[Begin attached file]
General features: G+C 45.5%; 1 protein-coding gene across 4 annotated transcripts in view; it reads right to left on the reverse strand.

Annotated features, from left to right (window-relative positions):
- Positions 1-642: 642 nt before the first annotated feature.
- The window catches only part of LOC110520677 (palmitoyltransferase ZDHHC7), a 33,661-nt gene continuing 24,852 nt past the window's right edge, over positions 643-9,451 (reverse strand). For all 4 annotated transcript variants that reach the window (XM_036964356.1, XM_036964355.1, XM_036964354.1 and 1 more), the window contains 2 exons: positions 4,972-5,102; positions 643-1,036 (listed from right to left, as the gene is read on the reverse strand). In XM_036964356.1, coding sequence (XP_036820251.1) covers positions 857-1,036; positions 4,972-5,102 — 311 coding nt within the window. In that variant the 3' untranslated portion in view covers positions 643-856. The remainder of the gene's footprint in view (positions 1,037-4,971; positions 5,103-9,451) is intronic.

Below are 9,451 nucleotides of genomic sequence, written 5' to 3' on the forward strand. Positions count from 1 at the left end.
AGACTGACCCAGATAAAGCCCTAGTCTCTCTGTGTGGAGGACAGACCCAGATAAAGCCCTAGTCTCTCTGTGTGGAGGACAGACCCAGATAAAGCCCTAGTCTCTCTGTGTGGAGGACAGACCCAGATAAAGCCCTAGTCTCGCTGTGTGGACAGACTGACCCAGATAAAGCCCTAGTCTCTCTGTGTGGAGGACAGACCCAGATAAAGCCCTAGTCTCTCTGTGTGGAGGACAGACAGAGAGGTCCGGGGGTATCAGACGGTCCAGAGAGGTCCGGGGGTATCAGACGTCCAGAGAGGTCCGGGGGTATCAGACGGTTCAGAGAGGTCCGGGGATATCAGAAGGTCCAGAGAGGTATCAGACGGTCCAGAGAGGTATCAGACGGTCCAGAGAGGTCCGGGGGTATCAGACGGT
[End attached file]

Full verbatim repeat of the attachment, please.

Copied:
General features: G+C 45.5%; 1 protein-coding gene across 4 annotated transcripts in view; it reads right to left on the reverse strand.

Annotated features, from left to right (window-relative positions):
- Positions 1-642: 642 nt before the first annotated feature.
- The window catches only part of LOC110520677 (palmitoyltransferase ZDHHC7), a 33,661-nt gene continuing 24,852 nt past the window's right edge, over positions 643-9,451 (reverse strand). For all 4 annotated transcript variants that reach the window (XM_036964356.1, XM_036964355.1, XM_036964354.1 and 1 more), the window contains 2 exons: positions 4,972-5,102; positions 643-1,036 (listed from right to left, as the gene is read on the reverse strand). In XM_036964356.1, coding sequence (XP_036820251.1) covers positions 857-1,036; positions 4,972-5,102 — 311 coding nt within the window. In that variant the 3' untranslated portion in view covers positions 643-856. The remainder of the gene's footprint in view (positions 1,037-4,971; positions 5,103-9,451) is intronic.

Below are 9,451 nucleotides of genomic sequence, written 5' to 3' on the forward strand. Positions count from 1 at the left end.
AGACTGACCCAGATAAAGCCCTAGTCTCTCTGTGTGGAGGACAGACCCAGATAAAGCCCTAGTCTCTCTGTGTGGAGGACAGACCCAGATAAAGCCCTAGTCTCTCTGTGTGGAGGACAGACCCAGATAAAGCCCTAGTCTCGCTGTGTGGACAGACTGACCCAGATAAAGCCCTAGTCTCTCTGTGTGGAGGACAGACCCAGATAAAGCCCTAGTCTCTCTGTGTGGAGGACAGACAGAGAGGTCCGGGGGTATCAGACGGTCCAGAGAGGTCCGGGGGTATCAGACGTCCAGAGAGGTCCGGGGGTATCAGACGGTTCAGAGAGGTCCGGGGATATCAGAAGGTCCAGAGAGGTATCAGACGGTCCAGAGAGGTATCAGACGGTCCAGAGAGGTCCGGGGGTATCAGACGGT